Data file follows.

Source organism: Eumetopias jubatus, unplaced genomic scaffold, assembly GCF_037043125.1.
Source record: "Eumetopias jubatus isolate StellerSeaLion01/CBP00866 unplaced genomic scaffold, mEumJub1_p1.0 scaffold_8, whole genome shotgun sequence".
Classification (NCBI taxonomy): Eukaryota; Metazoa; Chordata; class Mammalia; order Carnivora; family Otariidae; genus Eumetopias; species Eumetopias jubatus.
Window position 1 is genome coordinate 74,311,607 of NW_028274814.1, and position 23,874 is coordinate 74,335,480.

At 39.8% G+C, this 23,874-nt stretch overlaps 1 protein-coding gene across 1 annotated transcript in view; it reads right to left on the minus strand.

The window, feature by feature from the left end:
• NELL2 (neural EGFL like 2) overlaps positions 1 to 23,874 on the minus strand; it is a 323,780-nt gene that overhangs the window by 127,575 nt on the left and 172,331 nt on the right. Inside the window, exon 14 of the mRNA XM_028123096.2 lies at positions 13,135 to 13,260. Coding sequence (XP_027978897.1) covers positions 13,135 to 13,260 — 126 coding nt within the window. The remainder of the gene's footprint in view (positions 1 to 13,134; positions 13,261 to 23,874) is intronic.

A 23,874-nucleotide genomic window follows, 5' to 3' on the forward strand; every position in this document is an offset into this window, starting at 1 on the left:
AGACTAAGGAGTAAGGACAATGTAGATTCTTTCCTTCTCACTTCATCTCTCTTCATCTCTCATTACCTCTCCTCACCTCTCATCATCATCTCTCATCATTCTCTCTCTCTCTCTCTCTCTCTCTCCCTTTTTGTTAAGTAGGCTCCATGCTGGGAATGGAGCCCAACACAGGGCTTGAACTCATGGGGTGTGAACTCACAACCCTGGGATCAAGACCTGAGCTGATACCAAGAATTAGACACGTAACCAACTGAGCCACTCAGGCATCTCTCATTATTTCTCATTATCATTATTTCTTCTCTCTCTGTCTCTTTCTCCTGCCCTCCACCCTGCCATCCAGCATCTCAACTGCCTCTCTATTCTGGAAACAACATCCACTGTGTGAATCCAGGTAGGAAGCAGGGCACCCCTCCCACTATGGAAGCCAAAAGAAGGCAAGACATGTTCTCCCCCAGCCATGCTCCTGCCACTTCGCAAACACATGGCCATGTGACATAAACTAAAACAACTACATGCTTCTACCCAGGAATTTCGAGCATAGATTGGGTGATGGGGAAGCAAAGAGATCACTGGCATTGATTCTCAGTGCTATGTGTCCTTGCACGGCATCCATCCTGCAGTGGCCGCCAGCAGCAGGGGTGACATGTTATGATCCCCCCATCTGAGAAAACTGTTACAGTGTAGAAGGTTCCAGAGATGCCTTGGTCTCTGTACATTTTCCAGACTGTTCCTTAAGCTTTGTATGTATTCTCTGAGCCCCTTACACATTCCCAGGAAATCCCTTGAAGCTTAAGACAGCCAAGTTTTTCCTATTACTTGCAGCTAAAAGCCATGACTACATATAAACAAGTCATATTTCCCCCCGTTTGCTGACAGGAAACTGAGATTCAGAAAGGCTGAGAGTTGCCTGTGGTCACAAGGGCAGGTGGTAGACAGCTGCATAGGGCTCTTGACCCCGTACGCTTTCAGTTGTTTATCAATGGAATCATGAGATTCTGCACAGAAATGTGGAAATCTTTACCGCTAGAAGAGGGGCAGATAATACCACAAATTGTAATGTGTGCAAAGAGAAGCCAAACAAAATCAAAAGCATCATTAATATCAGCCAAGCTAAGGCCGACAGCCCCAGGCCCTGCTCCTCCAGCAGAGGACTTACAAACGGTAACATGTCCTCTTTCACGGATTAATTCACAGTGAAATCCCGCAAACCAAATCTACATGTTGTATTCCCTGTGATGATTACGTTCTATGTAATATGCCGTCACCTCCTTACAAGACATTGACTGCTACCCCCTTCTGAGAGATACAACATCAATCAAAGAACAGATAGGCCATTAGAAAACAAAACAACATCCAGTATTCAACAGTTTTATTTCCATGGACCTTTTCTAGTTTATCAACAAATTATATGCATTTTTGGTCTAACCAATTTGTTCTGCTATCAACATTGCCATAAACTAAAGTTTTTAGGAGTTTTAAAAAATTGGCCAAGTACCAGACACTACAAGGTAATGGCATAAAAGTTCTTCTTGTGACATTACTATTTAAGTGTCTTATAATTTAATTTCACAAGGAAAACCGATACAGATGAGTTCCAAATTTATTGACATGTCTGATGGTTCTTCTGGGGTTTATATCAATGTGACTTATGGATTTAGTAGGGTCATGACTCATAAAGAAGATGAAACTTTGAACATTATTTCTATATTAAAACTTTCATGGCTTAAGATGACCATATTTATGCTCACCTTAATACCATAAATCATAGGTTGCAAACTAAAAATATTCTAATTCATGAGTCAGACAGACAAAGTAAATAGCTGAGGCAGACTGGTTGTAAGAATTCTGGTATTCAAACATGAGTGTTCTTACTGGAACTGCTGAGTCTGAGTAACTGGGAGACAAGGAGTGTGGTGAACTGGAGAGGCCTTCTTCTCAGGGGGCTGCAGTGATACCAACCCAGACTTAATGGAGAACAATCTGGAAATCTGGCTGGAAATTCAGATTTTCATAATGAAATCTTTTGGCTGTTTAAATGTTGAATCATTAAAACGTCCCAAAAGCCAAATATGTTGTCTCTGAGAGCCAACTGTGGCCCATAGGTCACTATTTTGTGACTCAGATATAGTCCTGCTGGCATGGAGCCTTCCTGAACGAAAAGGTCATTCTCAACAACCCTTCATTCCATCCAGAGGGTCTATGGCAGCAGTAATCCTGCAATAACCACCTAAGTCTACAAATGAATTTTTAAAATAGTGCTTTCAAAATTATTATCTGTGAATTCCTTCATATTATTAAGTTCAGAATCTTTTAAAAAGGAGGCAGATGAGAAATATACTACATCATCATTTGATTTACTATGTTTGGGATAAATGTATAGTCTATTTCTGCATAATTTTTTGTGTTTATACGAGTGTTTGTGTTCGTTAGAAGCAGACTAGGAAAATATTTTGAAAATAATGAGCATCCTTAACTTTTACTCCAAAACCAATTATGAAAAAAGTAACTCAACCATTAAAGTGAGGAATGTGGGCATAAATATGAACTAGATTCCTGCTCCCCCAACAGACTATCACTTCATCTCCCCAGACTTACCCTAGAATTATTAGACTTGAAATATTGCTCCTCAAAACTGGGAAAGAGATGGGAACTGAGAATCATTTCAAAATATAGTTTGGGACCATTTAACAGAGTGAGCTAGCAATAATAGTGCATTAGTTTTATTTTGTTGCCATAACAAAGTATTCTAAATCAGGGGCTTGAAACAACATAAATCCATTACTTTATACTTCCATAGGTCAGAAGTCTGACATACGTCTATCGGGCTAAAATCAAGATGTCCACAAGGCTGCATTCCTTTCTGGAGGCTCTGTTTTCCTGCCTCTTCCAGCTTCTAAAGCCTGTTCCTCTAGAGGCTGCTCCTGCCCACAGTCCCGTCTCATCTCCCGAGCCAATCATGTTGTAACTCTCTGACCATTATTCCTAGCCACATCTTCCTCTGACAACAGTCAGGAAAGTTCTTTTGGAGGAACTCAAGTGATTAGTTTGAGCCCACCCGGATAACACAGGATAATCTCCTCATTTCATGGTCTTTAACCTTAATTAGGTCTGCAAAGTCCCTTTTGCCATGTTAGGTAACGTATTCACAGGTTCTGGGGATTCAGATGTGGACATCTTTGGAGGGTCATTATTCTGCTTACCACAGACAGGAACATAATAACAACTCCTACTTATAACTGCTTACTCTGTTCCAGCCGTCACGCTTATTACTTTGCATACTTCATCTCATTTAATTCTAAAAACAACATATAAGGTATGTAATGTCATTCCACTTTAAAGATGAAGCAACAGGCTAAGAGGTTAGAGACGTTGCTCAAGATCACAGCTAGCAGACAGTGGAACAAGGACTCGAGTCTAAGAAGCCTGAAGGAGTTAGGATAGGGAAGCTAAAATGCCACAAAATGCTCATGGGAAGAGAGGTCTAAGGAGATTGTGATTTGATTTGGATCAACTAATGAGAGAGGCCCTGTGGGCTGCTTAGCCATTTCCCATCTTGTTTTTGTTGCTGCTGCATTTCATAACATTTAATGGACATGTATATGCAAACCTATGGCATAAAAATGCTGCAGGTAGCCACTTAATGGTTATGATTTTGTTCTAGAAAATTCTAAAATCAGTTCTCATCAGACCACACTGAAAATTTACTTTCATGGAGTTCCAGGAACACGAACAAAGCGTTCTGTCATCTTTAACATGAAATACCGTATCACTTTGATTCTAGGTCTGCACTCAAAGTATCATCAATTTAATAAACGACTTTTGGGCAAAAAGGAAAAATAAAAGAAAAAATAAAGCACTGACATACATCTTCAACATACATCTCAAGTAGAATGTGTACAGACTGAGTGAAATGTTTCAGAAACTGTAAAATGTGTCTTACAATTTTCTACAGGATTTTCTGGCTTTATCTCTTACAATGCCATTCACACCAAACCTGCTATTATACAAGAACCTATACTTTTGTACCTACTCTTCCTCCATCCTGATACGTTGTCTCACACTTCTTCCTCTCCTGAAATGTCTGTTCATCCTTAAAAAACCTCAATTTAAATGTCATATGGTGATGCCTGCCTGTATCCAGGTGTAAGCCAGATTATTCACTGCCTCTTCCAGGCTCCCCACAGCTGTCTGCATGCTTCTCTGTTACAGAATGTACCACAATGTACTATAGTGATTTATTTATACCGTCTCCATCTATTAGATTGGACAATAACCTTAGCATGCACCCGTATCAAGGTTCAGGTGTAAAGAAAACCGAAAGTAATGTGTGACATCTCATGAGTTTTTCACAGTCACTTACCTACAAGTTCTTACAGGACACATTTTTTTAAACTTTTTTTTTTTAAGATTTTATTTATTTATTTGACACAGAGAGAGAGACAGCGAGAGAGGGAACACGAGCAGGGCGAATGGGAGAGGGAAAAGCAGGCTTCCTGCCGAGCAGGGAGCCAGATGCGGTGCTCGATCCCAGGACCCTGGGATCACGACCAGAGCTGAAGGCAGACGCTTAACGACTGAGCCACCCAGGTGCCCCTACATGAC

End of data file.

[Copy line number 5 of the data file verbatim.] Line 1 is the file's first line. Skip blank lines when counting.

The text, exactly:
At 39.8% G+C, this 23,874-nt stretch overlaps 1 protein-coding gene across 1 annotated transcript in view; it reads right to left on the minus strand.